Document Type

Article

Publication Title

American Journal of Legal History

Publication Date

1996

Page Number

307

Keywords

marriage, annulment, divorce, marital dissolution

Disciplines

Civil Law | Common Law | Family Law | Law

Abstract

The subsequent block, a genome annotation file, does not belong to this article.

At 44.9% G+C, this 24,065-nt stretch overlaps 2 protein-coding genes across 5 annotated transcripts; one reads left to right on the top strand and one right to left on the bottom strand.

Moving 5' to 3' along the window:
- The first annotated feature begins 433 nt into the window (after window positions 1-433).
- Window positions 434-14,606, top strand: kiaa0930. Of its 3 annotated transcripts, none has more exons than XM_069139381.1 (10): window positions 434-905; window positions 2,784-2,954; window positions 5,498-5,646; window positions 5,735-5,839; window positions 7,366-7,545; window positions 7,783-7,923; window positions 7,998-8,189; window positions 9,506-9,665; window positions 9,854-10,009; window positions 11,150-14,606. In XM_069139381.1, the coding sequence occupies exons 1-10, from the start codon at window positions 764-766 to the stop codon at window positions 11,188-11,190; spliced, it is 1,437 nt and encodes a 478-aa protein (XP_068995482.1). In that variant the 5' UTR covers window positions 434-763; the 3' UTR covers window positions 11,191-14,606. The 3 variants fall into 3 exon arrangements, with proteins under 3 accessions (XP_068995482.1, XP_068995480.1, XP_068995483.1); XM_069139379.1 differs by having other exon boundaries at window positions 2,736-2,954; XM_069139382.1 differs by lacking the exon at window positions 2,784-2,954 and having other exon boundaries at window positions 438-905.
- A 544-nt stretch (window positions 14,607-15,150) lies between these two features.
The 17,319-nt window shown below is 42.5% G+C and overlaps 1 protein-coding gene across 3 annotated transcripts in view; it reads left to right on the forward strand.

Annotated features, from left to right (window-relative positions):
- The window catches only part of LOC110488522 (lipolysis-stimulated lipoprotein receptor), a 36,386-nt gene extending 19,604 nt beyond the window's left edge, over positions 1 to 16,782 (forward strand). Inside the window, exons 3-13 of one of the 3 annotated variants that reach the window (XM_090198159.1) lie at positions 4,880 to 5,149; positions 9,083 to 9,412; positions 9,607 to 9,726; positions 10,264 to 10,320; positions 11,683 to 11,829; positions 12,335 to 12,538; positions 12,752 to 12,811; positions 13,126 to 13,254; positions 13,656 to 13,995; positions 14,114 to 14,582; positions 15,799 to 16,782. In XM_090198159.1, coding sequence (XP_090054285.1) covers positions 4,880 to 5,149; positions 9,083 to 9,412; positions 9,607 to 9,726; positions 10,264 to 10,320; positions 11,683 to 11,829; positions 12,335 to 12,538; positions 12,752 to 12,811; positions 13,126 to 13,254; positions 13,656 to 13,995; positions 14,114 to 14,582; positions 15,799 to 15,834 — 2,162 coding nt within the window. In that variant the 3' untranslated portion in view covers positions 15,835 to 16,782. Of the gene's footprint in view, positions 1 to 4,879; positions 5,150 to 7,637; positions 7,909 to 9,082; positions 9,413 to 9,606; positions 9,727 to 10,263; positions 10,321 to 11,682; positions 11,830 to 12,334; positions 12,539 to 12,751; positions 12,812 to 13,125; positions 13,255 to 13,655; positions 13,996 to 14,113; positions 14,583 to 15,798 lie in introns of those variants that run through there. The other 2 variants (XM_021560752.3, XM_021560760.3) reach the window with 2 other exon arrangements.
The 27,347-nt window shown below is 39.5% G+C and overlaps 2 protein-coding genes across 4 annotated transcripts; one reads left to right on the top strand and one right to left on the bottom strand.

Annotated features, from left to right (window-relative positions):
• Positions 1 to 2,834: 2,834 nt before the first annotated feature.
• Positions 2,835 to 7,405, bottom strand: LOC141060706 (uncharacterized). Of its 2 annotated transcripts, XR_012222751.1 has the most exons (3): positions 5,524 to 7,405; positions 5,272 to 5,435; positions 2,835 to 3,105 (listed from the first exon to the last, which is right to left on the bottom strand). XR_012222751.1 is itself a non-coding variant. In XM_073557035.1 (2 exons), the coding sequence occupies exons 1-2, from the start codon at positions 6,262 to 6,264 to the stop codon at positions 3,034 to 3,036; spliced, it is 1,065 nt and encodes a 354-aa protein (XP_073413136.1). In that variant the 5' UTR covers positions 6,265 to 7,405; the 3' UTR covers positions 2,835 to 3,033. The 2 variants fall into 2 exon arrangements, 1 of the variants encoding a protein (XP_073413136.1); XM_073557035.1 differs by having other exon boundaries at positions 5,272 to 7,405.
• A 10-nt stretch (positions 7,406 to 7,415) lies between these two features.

It is hardly surprising that certain legal institutions--adoption, wills, and guardianship--have lasted through the centuries. Each meets a different, seemingly timeless need: providing parenting for orphans or abandoned children, distributing property at death, and dealing with legal incapacity, respectively. Similarly, divorce, though it appeared somewhat later, took hold and persisted for an obvious reason-the increasing demand for a legally sanctioned way to terminate broken marriages. The endurance of annulment, however, particularly in the face of increasingly liberalized divorce laws, defies easy explanation. The existence of annulment prior to the mid-nineteenth century is easily explained. Until 1857, England was a "divorceless society." Accordingly, the only way an unhappy spouse could escape marriage was by seeking an annulment-a declaration that the marriage had never validly existed-from an ecclesiastical court operated by the Catholic Church. According to one family law scholar, "annulments [in those times] performed what we would think of as the function of divorces." This explanation, though plausible in that context, fails to account for the continued vitality of annulment in late nineteenth and early twentieth-century America, a time when liberal divorce laws had been on the books in most states for more than a century and the divorce rate had long been on the rise. This article provides the first systematic exploration of the practice of annulment during this period.7 Based on original annulment records, this article presents data showing who sought annulment, the grounds they alleged, as well as what happened in annulment cases in-and out-of court. Beyond drawing a picture of the practice of annulment, this article offers insight into why annulment did not-and indeed, still has not-become obsolete, despite increasingly liberal divorce laws.

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